History of the famous Red Wagon | TheUnion.com

History of the famous Red Wagon

On Jan. 1, 1960, Elmer and Vivian Lindley moved the family restaurant from their home on Cherry Creek to Combie Road, site of the Red Wagon Restaurant outside of Lake of the Pines. I imagine the décor at that time was similar to what it is today – the barn-red and white trimmed exterior, inside a scattering of family photographs, red and white checkered table coverings and a big cozy fireplace.

Since that date, the mom’s kitchen ambience of the restaurant has been lovingly preserved. The next couple to serve area residents home-style meals was Herman and Margaret Stone, who bought the restaurant in 1964 and ran it for the next seven years. It was in November of 1971 that perhaps the most well known Red Wagon family added their flavor to the restaurant. Lyle and Emily Spencer served great food, become involved in area fundraising and politics, and made lifelong friends. It was during their tenure that the vintage hay wagon that rests in front of the restaurant was rescued from a Ripon field, restored by the Higgins-Diggins Lions Club, and presented to the Spencers as a monument to their service to the community. Lyle passed away in 1990, and Emily in February 2003.

I spoke to the Spencer’s oldest daughter, Janet Proctor, about her parents’ legacy. She and her sister Donna Prince are the only two of the five Spencer siblings still active in running the Red Wagon. Janet told me the menu has changed little over the years – the most popular meal is still the pan-fried chicken that is cooked in a cast iron skillet. Another rarely seen menu item, reminiscent of an era when chickens were actually slaughtered at home, is liver and onions-a favorite of the older crowd. The Red Wagon Restaurant serves homemade bread, jam and pies, and is almost as much a part of the area’s landscape as the oaks and the pines.

I am sure that in 1960 when Elmer Lindley opened the door for the first time at the Red Wagon, he had spent little time with Nevada County discussing the general plan. Concern over preserving the rural quality of Higgins Corner came later, when Andrew and Wendy Quist, co-owners of Generations Health Club off West Hacienda Drive, were designing their building. I don’t really see a need to juxtapose these two businesses – the parallels are obvious. First of all, Wendy chose barn red and white trim for the new 8,000-square-foot facility. Both businesses are family-run and arose from a need to serve the community. Of course, the real difference between the two lies in their ability to add fat to or subtract fat from area residents.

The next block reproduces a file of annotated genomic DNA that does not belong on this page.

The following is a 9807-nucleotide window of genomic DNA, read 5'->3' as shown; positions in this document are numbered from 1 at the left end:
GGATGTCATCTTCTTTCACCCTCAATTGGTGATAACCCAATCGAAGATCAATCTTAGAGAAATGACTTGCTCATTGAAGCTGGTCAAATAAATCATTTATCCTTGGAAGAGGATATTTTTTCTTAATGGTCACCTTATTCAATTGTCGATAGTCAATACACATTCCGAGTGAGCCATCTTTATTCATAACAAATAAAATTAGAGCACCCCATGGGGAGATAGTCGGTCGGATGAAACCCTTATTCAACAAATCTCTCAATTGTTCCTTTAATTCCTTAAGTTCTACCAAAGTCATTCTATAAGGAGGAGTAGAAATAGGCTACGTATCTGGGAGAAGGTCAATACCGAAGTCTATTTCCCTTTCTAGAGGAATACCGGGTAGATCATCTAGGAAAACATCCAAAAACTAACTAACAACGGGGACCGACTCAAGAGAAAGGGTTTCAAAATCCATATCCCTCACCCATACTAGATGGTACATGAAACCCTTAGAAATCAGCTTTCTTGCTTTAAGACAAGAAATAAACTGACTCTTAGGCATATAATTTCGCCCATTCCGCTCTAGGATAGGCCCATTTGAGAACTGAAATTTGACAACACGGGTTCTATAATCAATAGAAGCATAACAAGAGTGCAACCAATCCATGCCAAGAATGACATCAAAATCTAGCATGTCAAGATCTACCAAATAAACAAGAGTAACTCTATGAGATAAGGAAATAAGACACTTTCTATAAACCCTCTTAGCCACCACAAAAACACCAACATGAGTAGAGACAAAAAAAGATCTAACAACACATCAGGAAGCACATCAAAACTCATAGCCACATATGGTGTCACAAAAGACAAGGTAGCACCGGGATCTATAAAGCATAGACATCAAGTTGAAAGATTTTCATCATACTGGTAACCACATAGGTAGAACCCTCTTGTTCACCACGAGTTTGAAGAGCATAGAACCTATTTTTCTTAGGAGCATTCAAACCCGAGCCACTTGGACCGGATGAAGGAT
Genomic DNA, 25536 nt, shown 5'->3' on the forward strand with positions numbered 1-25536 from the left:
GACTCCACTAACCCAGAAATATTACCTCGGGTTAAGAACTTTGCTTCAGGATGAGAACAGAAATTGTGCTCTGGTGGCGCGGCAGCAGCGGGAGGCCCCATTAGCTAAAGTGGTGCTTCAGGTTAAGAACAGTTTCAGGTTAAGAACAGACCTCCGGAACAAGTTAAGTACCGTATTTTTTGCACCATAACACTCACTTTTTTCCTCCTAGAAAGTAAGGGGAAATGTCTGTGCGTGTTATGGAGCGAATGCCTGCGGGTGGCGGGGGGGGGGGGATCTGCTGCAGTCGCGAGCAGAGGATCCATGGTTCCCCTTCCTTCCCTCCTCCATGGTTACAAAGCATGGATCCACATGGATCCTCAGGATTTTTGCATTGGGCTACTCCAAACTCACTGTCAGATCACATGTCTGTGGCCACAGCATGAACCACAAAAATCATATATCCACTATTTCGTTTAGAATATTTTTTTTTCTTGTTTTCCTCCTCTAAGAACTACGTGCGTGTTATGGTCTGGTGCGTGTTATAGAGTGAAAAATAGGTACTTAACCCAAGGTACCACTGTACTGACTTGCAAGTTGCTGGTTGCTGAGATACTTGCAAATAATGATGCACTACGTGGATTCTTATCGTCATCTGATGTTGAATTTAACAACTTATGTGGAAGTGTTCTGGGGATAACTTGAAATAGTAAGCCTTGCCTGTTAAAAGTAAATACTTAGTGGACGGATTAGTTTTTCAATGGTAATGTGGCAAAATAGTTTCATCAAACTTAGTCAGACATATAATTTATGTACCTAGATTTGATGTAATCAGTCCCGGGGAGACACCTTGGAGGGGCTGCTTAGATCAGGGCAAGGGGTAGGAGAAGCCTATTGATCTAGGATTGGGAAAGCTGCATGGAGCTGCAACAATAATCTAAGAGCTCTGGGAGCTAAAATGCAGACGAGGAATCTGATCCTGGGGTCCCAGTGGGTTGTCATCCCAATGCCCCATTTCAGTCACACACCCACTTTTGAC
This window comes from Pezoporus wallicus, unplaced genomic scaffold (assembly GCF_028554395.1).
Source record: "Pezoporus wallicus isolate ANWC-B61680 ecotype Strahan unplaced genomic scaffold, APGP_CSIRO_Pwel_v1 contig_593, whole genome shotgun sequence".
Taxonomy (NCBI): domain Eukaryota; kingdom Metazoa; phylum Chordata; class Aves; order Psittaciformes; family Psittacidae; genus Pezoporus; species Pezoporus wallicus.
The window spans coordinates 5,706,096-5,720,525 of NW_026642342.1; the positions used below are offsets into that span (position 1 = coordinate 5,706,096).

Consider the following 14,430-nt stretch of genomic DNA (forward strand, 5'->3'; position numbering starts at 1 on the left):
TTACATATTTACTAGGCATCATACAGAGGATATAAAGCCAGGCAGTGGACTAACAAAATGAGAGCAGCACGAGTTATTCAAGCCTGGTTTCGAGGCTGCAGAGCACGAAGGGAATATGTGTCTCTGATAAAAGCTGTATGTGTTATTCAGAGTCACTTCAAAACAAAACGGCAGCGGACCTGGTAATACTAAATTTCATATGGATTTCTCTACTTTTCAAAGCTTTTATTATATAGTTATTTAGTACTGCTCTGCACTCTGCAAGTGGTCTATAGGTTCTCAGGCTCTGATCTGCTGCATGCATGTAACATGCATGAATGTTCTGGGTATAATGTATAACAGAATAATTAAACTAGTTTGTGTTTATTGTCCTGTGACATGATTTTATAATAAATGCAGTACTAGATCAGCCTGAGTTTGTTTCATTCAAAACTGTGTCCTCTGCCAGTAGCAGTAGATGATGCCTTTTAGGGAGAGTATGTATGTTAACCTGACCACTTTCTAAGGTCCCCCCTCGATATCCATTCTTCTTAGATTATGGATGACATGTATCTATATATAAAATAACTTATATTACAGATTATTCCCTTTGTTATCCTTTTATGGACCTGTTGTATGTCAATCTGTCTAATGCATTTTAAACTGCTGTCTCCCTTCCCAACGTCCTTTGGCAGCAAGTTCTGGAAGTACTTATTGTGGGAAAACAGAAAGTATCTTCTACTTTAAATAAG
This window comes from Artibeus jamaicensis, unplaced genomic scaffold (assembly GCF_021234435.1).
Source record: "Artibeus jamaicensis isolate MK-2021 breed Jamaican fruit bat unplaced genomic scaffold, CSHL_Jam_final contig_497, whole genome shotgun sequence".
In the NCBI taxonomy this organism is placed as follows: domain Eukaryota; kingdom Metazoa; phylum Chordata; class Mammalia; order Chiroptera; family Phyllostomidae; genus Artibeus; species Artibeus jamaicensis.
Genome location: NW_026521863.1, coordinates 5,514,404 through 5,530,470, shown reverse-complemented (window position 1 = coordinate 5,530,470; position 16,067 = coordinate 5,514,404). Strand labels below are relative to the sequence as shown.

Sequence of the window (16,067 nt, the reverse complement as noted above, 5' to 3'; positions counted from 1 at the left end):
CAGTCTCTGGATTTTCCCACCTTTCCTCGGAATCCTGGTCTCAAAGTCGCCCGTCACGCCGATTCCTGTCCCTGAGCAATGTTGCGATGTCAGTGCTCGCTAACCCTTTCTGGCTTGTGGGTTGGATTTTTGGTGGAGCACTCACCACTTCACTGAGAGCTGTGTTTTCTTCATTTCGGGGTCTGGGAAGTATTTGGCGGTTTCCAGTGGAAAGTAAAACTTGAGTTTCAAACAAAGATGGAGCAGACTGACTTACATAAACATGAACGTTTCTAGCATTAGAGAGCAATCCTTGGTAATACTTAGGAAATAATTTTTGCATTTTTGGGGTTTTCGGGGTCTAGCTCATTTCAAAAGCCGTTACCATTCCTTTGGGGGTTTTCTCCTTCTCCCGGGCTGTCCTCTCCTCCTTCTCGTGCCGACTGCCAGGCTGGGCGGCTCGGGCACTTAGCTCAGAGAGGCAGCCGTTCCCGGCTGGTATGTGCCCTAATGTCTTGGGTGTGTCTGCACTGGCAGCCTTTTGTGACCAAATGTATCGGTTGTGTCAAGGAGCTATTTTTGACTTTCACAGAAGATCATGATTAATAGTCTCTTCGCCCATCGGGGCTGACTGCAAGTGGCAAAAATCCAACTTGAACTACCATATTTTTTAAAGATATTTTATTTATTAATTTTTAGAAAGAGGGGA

I spent a few moments earlier this week walking through the new health club, still in its construction stage. Co-owner Andrew gave me a tour of the layout. Features will include the latest workout equipment, smoothie bar, and day spa. Wendy told me the club hopes to serve the community by making people “better at what they do,” whether it is skiing or picking up grandchildren. The club is scheduled to open late this summer, and has a presale office on the corner of Combie Road and West Hacienda. For more information, call 268-2860 or visit http://www.generationshealthclub.com/ on the Web.


Reader Gary Clarke asked me to include the following information for an event happening Saturday. A special “Spiritual Growth Retreat for Women” will be held at the Sierra Pines United Methodist Church. The Rev. Donna Morrow DeCamp will start off with a wonderful movie about women and how they bond with one another and nurture themselves and each other for their mutual benefit and for God’s glory. The retreat begins at 9 a.m. and ends at 3:30 p.m. Call the church at 268-6907 to sign up.


Laura Lavelle is a resident of Lake of the Pines, and her column is for Lake of the Pines area residents who want to share thoughts and information. Contact her at laural@theunion.com or leave a phone message with the readership editor at 477-4238. To read more of Lavelle’s columns, visit http://www.theunion.com/lavelle.

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